April 05, 2008
In 1927, Alan Corsland's "The Jazz Singer" was released and being the first feature-length movie with sound, cinema as a medium was changed forever. And the change would be of global proportions as the technology to produce and distribute "talkies" became available in the rest of the world. In 1929, sound films arrived to Mexico, with several theaters offering sound films so, attempts began to be made to produce the first Mexican "talkie". However, the Mexican film industry wasn't in the best conditions at the time, as not only it faced the powerful competition from Hollywood, the country as a whole was still finishing its recovery from the Mexican Revolution, so it wouldn't be until 1931 when the first Mexican sound film started production. Thanks to the efforts of producer Juan De la Cruz Alarcón and writer Carlos Noriega Hope, an adaptation of Federico Gamboa's most popular novel, "Santa", became the very first Mexican "talkie".
Like the novel, the film is the story of Santa (Lupita Tovar), a very beautiful young woman living in the small poor town of Chimalistac. One day a group of soldiers arrive to the town, and Santa meets Marcelino (Donald Reed), a gallant officer who quickly seduces her with his charm. The two begin to see each other constantly, but when the soldiers leave, Marcelino goes with them and leaves Santa brokenhearted and dishonored. When her very conservative family discovers this, they reject Santa and so she leaves Chimalistac and moves to Mexico City looking for a job. It is there where she discovers a whorehouse and decides to become a prostitute. In her new life, she discovers the pleasures of being a highly paid prostitute, but also the loneliness and the loss of her innocence. Between the love of the fiery matador "Jarameño" (Juan José Martínez Casado) and the humble blind pianist Hipólito (Carlos Orellana), her journey will be difficult.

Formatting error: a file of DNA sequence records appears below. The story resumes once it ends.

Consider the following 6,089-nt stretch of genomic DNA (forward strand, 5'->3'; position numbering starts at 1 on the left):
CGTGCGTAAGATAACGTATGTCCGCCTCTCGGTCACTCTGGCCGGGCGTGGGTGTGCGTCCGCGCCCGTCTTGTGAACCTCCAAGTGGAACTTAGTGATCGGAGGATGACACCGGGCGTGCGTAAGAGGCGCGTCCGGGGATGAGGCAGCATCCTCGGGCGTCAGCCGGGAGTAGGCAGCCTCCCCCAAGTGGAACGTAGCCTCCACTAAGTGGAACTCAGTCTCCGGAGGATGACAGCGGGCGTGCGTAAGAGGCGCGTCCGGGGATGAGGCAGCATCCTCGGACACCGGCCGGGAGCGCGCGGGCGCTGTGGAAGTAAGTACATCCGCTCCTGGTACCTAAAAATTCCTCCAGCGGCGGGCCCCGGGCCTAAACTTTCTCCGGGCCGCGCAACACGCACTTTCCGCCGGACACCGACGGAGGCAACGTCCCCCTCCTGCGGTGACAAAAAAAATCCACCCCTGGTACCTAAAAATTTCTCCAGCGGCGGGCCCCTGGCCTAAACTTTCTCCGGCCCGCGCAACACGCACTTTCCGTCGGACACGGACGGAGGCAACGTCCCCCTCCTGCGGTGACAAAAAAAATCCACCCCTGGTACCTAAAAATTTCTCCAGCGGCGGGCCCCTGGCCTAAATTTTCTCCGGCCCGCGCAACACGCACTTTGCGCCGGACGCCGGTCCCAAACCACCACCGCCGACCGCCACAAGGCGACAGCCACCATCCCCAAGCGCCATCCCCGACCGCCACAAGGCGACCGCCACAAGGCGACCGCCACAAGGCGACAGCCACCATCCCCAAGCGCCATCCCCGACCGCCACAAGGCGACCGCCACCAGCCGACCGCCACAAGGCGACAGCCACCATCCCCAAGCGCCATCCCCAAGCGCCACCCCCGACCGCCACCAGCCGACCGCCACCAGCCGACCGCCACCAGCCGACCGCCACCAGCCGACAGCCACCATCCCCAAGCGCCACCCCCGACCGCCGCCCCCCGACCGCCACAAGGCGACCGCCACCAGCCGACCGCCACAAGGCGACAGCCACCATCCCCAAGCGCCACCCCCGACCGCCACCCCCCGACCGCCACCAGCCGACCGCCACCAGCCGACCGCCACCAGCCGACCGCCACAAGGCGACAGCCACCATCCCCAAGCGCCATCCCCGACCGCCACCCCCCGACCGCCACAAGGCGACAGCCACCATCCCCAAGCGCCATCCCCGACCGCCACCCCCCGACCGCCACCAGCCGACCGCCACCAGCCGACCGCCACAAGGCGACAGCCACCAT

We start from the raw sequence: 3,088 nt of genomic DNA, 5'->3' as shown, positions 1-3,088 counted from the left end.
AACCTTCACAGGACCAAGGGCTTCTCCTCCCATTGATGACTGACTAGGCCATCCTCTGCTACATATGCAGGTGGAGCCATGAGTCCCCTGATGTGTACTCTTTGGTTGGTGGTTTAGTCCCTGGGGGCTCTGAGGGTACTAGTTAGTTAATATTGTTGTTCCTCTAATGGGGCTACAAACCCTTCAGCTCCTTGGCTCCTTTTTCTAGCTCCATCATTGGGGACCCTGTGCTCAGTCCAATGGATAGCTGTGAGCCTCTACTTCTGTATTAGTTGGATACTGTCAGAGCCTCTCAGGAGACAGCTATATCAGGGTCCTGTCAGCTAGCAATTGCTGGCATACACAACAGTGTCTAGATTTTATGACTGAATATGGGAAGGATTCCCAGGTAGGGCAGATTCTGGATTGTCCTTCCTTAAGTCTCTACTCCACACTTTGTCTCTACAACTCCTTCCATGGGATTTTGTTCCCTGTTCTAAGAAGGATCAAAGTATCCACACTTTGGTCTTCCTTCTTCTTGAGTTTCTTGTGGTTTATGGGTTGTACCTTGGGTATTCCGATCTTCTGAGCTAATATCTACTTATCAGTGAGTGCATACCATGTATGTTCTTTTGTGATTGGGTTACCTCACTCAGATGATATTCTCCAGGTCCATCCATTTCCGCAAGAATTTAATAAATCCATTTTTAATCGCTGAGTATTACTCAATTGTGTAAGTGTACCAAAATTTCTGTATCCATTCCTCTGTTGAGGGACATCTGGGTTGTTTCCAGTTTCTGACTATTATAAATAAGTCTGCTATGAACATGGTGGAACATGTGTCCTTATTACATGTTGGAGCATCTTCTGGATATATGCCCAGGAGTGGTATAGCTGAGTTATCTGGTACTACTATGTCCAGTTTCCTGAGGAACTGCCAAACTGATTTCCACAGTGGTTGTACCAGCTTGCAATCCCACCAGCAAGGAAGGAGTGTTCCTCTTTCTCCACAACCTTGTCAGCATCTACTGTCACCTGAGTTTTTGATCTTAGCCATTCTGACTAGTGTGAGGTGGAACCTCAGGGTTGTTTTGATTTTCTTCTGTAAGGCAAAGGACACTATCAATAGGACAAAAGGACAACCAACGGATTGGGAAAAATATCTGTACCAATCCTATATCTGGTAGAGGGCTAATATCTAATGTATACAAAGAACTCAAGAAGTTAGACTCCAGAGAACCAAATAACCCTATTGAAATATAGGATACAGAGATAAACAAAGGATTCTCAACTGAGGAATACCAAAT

Adapted to the screen by Carlos Noriega Hope, the movie remains relatively faithful to the novel, albeit of course, most of the darkest elements have been either omitted or subtly toned down. Knowing his audience, Noriega Hope transforms Santa's tragedy into a more romantic version of it. It's still a dark tale of a woman's downfall, but it's elements of melodrama are enhanced and a lot more emphasis is put in her search for happiness. Still, while quite melodramatic at times, "Santa" plays with its emotions nicely and it shows that Noriega Hope definitely knew how to hit the right notes when working in this kind of stories, as singlehandedly establishes many of the themes and ideas that Mexican melodrama would follow for years after it. His characters are basically archetypes, but with very well defined personalities that make them less cartoony, more human, and so their journey becomes a more captivating emotional trip.
Brought to Mexico by producer De la Cruz, Antonio Moreno was a very experienced actor in Hollywood's silent cinema (and his career would span more than 40 years) who was hired to helm "Santa" more for his fame as an actor and knowledge of the new technology than for his work as a director, as this was his second film as a filmmaker. Despite this lack of experience in the director's chair, Moreno creates an effective film that follows the romanticism of its script. In fact, Morneo recognizes that the strength of the movie is in the screenplay and his actors, so he basically lets the story flow. This may sound unoriginal, and at times it's certainly uninspiring, but Moreno had important collaborators who helped him to transcend his own stagy silent style and make something beyond: cinematographer Alex Phillips, musician Agustín Lara and editor Aniceto Ortega. Three great talents that certainly added a lot to this production in their respective fields.